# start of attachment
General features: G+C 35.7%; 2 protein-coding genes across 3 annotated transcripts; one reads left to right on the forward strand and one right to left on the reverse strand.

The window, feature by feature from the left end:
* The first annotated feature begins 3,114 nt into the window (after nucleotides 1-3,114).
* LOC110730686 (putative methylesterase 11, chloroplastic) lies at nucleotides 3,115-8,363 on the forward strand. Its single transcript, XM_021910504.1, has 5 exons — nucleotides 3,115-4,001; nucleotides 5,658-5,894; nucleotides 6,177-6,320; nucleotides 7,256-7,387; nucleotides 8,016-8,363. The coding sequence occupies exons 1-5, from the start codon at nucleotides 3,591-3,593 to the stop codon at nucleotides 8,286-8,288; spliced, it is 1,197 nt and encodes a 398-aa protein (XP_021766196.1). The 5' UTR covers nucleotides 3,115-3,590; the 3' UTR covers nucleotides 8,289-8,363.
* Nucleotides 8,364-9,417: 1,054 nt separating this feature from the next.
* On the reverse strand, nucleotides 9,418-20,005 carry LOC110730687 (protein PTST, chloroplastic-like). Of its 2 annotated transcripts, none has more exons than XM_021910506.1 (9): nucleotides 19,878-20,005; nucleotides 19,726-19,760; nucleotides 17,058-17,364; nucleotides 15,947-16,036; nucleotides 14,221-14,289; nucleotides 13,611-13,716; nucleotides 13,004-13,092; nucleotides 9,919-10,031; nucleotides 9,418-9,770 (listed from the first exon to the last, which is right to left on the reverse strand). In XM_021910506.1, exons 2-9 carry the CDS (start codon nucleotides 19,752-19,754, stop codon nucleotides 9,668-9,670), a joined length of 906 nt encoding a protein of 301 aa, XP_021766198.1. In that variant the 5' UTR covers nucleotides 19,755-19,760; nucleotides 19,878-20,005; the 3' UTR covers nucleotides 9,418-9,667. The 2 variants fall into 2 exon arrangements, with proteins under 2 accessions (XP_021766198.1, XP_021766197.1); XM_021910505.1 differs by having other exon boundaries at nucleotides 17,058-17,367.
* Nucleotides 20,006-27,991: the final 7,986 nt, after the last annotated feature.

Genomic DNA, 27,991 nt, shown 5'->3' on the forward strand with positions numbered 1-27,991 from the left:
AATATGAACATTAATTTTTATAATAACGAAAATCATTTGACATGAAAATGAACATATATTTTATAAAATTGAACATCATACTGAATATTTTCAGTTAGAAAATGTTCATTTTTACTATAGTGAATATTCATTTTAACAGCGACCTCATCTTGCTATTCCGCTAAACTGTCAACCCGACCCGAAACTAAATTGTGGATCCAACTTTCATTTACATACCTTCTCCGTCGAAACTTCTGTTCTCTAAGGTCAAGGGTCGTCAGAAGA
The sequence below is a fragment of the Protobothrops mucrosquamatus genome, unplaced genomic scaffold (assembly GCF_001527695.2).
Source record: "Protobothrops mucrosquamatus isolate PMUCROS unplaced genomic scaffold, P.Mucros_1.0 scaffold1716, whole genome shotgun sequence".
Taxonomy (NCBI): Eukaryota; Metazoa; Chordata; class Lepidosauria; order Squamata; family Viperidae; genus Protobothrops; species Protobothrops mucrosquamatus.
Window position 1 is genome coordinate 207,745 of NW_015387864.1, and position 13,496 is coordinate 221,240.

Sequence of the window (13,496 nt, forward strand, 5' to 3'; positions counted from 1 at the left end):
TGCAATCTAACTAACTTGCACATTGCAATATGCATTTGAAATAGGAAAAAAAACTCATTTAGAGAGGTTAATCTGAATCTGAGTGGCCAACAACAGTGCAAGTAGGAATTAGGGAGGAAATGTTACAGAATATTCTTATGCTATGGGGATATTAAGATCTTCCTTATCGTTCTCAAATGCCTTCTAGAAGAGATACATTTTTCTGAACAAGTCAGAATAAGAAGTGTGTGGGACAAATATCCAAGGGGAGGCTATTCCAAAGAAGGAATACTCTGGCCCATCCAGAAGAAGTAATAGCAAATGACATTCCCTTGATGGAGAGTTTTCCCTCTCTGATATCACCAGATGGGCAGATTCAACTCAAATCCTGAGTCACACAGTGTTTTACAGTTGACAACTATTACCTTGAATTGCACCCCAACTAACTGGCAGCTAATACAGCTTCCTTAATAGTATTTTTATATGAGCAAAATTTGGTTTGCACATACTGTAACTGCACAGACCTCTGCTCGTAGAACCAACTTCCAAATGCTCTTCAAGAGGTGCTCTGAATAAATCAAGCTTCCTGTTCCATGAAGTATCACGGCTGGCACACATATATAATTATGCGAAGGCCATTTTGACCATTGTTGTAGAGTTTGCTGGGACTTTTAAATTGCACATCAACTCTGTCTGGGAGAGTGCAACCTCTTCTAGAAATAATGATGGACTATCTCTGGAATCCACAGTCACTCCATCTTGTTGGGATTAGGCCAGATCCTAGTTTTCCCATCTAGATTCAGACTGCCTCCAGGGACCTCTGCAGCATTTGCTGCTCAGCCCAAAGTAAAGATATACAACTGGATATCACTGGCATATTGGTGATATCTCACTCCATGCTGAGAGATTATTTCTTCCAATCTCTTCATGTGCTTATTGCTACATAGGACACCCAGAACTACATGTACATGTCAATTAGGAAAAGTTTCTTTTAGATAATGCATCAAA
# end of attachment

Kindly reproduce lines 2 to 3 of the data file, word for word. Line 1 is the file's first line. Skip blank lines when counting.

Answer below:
The window, feature by feature from the left end:
* The first annotated feature begins 3,114 nt into the window (after nucleotides 1-3,114).